Introduction: We examined how differences in health service utilization among children with asthma are associated with race/ethnicity, socioeconomic status (family income, mother's education), and health insurance coverage.
Methods: We analyzed Medical Expenditure Panel Survey data from 1996 through 2000 (982 children younger than 18 years with asthma). We calculated percentages and mean distributions, odds ratios, and incidence rate ratios.
Results: Non-Hispanic black children used more urgent care services and fewer preventive health services. Children in low-income families (125%-199% of the poverty line) had the lowest levels of prescription fills and general checkups. Children whose mothers had more education had more checkups and fewer emergency department visits. Children who were insured during the 2-year study period used more health services for asthma, not including emergency department visits.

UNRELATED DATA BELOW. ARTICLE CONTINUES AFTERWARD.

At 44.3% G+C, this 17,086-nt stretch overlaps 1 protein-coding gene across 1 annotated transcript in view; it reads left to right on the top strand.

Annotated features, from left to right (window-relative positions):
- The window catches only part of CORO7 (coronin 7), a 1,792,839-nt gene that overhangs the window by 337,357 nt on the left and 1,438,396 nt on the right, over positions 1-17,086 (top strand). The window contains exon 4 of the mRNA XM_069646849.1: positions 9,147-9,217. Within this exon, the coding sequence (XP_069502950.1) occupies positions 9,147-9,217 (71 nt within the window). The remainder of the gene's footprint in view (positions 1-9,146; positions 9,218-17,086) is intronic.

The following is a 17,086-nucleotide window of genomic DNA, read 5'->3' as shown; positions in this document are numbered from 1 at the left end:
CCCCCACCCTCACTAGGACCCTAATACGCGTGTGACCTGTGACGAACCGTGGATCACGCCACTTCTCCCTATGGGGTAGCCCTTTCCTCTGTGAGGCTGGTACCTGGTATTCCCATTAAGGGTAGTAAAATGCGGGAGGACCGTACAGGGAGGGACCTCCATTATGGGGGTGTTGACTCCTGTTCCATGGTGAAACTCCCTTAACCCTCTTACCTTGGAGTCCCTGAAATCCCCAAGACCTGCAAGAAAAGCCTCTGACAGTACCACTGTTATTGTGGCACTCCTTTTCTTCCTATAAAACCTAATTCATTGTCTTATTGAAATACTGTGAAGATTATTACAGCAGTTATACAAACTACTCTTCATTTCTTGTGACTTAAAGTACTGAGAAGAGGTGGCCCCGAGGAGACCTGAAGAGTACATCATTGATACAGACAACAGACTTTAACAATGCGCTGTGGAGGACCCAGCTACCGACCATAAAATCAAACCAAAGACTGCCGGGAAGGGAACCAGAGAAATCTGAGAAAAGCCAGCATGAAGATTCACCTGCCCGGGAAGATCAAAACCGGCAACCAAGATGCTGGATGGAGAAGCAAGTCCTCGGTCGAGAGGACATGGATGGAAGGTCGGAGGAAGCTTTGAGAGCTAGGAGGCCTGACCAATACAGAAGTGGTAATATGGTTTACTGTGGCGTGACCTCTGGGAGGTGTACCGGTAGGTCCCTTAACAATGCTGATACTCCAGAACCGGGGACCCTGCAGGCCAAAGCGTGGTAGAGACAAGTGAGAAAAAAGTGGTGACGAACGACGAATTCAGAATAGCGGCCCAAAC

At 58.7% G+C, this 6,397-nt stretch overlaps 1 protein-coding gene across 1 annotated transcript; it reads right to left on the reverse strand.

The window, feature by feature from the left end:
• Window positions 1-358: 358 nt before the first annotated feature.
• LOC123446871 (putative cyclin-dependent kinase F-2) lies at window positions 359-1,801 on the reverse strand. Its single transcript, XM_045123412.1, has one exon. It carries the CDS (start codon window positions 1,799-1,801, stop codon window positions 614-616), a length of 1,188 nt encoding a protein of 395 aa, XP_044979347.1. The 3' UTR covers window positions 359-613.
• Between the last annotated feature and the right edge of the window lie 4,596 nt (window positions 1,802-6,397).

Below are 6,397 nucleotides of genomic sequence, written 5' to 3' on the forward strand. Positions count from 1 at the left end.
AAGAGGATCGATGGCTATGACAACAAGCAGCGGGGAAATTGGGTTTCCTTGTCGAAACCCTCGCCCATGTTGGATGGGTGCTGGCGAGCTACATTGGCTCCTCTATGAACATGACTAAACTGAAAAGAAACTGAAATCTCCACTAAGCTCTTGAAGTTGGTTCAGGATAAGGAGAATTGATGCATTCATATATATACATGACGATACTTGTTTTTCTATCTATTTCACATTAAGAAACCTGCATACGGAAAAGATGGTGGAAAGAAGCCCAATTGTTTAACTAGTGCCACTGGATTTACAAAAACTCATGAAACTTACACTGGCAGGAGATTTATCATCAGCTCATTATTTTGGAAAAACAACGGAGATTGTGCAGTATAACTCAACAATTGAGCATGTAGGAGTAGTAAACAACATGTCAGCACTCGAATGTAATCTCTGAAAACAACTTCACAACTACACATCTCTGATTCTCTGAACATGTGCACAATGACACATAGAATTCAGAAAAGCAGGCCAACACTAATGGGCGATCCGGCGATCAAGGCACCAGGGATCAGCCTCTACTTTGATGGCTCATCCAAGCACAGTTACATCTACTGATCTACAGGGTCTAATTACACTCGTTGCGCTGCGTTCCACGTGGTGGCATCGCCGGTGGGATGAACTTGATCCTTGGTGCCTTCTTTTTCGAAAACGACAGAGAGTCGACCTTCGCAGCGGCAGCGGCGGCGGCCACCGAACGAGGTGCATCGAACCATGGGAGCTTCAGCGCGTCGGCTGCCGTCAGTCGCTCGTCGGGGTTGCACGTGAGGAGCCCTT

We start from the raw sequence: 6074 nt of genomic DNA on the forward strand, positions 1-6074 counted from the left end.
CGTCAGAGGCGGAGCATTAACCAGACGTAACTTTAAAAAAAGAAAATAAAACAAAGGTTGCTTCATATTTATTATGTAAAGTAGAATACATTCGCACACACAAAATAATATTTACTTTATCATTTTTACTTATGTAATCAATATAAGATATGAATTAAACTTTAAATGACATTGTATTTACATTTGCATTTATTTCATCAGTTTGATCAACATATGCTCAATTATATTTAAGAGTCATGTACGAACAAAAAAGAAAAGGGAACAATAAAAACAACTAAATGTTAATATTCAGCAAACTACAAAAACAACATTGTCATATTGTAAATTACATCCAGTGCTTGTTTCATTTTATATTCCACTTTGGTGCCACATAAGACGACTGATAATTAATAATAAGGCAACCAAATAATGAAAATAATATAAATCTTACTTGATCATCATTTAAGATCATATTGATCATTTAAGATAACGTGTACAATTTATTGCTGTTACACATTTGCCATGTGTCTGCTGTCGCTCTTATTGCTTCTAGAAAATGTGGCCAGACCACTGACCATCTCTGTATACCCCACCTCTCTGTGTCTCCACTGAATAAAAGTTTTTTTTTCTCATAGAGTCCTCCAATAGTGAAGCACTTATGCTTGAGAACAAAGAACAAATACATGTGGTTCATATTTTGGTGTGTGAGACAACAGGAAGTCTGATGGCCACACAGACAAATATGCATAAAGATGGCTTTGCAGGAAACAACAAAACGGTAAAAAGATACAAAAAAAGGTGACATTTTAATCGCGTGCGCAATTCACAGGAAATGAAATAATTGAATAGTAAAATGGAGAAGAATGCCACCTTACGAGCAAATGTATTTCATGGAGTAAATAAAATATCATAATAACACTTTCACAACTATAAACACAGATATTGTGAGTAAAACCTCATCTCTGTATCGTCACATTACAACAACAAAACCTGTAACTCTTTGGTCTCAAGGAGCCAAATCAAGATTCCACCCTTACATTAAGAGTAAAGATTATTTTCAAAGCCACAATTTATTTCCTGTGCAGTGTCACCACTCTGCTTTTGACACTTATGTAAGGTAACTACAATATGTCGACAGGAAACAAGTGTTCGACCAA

Conclusion: Minority children and children of socioeconomically disadvantaged families use more urgent care and less preventive care for asthma. Children without health insurance use fewer health services overall. Future research should address how related factors might explain health services utilization in effectively managing asthma in children.